Aftersun was Film of the Year for both the Guardian and the British Film Institute and it won a BAFTA for the director, Charlotte Wells, for an Outstanding Debut; it is an astonishingly accomplished film for a first-time director. It won six awards at the British Independent Film Awards including: Best Film, Director, Screenplay, Cinematography and Editing. At a vacation resort, 11-year-old Sophie (the unbelievably natural Frankie Corio) treasures rare time together with her loving and idealistic father, Calum (Paul Mescal of TV’s Normal People). Beyond her eye Calum struggles under the weight of life outside of fatherhood. Twenty years later, Sophie’s tender recollections of their last holiday become a powerful and heartrending portrait of their relationship, as she tries to reconcile the father she knew with the man she didn’t.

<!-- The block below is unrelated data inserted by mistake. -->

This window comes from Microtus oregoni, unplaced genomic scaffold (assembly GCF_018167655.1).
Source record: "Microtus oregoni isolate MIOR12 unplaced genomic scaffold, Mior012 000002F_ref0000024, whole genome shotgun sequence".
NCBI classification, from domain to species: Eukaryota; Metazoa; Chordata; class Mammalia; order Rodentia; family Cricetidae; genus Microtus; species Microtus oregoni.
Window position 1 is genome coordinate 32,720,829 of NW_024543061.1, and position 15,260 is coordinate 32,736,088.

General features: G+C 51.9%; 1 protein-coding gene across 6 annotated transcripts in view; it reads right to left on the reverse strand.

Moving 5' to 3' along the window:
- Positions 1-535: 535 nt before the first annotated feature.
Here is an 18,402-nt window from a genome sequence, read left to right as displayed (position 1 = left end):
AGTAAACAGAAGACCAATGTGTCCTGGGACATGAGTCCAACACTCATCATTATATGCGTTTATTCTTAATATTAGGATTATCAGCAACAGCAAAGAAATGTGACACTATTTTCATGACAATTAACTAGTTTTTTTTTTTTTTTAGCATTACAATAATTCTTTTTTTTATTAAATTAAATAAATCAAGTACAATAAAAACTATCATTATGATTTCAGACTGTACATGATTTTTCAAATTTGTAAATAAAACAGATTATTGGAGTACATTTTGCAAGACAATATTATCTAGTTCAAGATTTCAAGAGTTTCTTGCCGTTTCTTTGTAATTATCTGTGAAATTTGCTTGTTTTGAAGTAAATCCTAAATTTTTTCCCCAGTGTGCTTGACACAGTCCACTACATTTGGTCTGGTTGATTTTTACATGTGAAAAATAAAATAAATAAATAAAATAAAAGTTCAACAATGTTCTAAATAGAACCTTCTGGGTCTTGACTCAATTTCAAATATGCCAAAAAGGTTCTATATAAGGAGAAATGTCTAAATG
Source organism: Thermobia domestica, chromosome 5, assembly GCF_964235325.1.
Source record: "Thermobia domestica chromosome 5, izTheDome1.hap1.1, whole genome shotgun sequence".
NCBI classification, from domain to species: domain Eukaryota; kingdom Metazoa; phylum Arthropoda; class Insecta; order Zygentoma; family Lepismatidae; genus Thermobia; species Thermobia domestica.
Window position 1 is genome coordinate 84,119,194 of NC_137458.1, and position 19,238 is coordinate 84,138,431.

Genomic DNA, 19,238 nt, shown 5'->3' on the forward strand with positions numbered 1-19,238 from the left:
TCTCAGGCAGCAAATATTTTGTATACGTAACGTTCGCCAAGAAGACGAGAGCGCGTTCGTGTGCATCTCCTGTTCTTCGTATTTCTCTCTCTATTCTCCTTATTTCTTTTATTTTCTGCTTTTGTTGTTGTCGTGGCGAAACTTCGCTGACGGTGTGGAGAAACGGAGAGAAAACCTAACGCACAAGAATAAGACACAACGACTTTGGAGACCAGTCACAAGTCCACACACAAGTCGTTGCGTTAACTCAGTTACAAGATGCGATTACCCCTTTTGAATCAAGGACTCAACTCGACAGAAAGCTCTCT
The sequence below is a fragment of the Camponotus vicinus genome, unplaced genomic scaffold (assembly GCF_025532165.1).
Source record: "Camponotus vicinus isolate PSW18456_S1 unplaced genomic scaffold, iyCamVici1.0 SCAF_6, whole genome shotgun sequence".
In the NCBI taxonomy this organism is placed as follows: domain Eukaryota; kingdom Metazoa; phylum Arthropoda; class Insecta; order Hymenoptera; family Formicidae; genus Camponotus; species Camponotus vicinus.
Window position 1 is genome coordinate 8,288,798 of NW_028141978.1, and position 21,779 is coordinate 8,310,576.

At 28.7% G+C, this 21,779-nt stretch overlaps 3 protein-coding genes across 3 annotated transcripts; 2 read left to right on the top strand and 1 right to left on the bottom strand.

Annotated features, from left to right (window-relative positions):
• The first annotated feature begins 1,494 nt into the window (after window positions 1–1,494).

Corio, here, movingly captures mute desperation. It’s the hesitancy of a child who wants to show her dad that she loves him, but doesn’t quite know how. Wells draws a painful irony from the way Sophie is always in the act of documentation, snapping Polaroid photos and videoing Calum while she quizzes him. When he tells her he doesn’t want to be filmed, she says she’ll “record it in my little mind-camera” instead. But all the video footage in the world can’t give her the answers she needs. All we have to lean on is Calum’s offhand yet portentous remarks to other characters.
Click below for review, trailer and more information.
Venue: William Loveless Hall